Sustainable to the Last Fiber

FARMS Leadership | Tehama | Thursday, January 16, 2020

Location of Field Day:
Sierra Pacific Industries – 19794 Riverside Ave. Anderson, CA 96007

Field Day Host(s) and Mentors:
Kristy Lanham, Community Relations Manager Katie Luther, Workforce Development and Communications Coordinator Drew Peterson, Electrical Supervisor Tanner Estes, Safety and Environmental Coordinator Angie Harris, Office Coordinator Fabrication Shop

Theme:
Technology and Manufacturing

Summary of the Day: Tehama County FARMS Leadership kicked off our year on January 16th at Sierra Pacific Industries in Anderson, CA. They have been a generous supporter of our FARMS programs throughout the state and this field day was no exception. While the weather was a bit grey and drizzly, we still took full advantage of our visit and were able to explore their sawmill, cogen plant, and fab/tech shop.

Kristy Lanham, SPI’s Community Relations Manager, and Katie Luther their Workforce Development and Communications Coordinator greeted us and gave some wonderful background information into Sierra Pacific Industries and what sets them apart from many other companies. They truly pride themselves on being a 3rd generation family run company that believes in growing their people, investing in their communities and being sustainable to the last fiber.

Largest crane west of the Mississippi loading logs onto the log deck.

Tanner Estes, Safety and Environmental Coordinator then joined us to be our guide as we headed out to see exactly how they are sustainable to the last fiber. We began by watching the largest crane west of the Mississippi River placing logs on the log deck. These logs have come from somewhere on the 2 million acres of forests Mr. Emmerson owns in CA and WA, making Sierra Pacific the 2nd largest lumber producer in the United States. As the logs enter the sawmill they are run through a de-barker and cut into lengths appropriate for the boards they will be but into. The students were absolutely fascinated by the technology, speed and size of the equipment being used. We met several of the employees that were inspecting the lumber for quality as well as operating some of the equipment along the way. Seeing the process from raw log to 2 X 4 that you could purchase at Home Depot was amazing! As we walked out of the sawmill Tanner talked to us about the waste they produce and how every single fiber is consumed wether it be shipped out as lumber, or used as fuel for their cogen plant. As we stood and watched the cogen steam we learned that they not only produce enough power to run their facility, but they feed energy back into the grid to provide power for much of the community. They also use the steam to dry their own lumber and any of the steam that is left over is looped around and continued in the cycle. Talk about efficient! Wow!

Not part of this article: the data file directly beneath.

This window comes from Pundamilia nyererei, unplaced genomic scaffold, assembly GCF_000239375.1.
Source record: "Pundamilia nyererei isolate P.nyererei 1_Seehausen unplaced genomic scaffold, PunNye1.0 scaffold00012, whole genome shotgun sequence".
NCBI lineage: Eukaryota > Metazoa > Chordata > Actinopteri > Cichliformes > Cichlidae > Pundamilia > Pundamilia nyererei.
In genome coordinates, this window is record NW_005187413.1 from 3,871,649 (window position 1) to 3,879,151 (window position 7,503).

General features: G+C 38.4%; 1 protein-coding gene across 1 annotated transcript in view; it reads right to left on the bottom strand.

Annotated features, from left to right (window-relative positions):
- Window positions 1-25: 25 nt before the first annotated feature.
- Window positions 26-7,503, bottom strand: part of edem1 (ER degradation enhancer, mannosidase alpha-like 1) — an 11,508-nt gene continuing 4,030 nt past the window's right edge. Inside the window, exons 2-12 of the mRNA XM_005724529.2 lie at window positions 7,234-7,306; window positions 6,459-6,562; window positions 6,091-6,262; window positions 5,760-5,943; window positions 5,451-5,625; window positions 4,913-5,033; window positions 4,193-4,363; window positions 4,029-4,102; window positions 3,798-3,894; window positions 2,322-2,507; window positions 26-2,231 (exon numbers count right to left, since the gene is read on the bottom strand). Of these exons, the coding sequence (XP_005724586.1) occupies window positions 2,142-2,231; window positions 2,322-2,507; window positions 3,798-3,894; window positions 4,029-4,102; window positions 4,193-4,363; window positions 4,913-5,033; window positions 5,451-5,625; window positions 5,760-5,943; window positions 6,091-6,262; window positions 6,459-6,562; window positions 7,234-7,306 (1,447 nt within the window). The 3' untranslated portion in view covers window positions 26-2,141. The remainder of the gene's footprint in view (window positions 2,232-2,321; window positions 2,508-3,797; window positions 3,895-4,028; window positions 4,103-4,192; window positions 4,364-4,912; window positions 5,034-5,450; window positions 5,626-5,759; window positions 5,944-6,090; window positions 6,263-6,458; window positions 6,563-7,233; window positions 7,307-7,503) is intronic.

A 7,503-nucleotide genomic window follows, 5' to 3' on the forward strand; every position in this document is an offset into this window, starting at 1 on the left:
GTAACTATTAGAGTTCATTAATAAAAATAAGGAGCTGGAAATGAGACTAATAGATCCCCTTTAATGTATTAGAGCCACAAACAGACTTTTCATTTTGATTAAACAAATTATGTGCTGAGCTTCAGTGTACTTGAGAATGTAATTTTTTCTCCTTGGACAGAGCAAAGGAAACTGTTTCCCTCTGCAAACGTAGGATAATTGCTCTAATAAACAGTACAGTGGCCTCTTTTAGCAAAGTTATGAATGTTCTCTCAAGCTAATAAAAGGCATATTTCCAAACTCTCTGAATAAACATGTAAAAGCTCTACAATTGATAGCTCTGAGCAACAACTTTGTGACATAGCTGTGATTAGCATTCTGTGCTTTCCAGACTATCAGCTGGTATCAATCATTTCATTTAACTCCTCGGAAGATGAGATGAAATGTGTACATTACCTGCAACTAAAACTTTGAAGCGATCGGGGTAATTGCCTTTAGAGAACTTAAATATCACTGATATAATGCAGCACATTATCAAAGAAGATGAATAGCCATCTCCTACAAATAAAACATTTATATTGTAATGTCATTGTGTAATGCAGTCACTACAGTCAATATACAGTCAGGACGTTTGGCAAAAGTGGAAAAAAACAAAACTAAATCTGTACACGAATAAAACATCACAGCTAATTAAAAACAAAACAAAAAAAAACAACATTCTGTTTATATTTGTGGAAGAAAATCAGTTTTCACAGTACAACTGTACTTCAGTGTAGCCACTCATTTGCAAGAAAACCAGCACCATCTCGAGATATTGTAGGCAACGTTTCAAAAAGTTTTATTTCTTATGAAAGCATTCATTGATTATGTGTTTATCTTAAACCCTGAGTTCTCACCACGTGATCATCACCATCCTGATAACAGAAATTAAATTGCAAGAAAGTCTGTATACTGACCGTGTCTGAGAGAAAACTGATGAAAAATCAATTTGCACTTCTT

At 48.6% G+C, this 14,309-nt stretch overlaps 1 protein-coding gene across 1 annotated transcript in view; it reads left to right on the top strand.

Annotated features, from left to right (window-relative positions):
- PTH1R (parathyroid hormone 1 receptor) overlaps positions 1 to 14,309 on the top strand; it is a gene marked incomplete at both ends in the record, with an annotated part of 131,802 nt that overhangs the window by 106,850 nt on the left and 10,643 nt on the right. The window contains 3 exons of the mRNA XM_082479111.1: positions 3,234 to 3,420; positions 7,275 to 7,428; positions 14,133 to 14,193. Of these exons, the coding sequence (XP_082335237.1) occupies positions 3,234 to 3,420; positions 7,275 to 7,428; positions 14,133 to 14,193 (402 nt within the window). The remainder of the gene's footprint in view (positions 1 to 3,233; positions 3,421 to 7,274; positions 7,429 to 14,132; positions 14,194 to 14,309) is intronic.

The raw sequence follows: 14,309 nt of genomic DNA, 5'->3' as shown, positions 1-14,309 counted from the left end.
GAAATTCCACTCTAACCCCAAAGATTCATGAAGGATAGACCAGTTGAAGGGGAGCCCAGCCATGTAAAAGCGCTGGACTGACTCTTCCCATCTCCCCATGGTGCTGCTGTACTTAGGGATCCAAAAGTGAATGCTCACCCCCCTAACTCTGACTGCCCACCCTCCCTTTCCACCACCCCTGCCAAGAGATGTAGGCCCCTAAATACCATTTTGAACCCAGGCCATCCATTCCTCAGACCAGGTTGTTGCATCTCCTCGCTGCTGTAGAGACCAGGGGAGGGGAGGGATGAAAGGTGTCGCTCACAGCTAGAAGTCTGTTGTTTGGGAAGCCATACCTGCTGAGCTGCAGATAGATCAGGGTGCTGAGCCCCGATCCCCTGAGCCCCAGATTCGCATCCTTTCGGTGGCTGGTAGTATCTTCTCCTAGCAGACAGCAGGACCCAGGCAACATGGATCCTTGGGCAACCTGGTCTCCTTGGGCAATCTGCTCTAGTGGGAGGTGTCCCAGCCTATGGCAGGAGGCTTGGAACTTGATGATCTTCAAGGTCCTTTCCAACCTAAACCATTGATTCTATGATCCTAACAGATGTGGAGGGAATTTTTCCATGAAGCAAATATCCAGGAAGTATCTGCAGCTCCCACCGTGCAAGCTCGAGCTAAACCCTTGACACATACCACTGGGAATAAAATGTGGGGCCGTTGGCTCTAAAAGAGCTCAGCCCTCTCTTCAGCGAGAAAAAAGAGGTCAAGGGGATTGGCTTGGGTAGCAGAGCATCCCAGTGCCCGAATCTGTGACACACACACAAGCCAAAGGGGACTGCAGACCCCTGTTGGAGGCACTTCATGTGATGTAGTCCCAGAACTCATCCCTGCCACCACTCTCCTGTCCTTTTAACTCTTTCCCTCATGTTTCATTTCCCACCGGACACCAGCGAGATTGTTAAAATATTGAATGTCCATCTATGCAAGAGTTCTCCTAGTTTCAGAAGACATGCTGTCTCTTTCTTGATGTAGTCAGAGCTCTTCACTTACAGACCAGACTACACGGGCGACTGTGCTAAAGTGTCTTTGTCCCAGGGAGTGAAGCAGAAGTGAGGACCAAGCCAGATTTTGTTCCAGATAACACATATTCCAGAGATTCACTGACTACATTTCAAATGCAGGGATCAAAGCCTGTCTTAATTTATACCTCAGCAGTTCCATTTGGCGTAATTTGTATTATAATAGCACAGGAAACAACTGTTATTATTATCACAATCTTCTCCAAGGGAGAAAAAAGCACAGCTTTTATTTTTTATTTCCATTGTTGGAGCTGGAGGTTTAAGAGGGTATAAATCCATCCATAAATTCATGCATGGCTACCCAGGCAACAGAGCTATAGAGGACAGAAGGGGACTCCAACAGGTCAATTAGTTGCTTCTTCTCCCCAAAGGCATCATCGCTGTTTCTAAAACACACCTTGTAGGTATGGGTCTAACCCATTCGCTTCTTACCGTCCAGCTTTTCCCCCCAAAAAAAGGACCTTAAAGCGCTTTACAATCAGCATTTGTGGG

Lastly we headed over to the Fab/Tech Shop where Drew Peterson, Electrical Supervisor, toured us through this very high tech and state-of-the-art facility. We learned that Sierra Pacific designs and builds all of their equipment so they employ computer designers, electrical and mechanical engineers, fabricators, and many others that support this process. As we walked through the fab shop Drew showed how far the technology has come and that it is moving more and more into robotics. This is one of the highest tech operations in our area and truly offers wonderful opportunities for not only careers but also internships for those interested.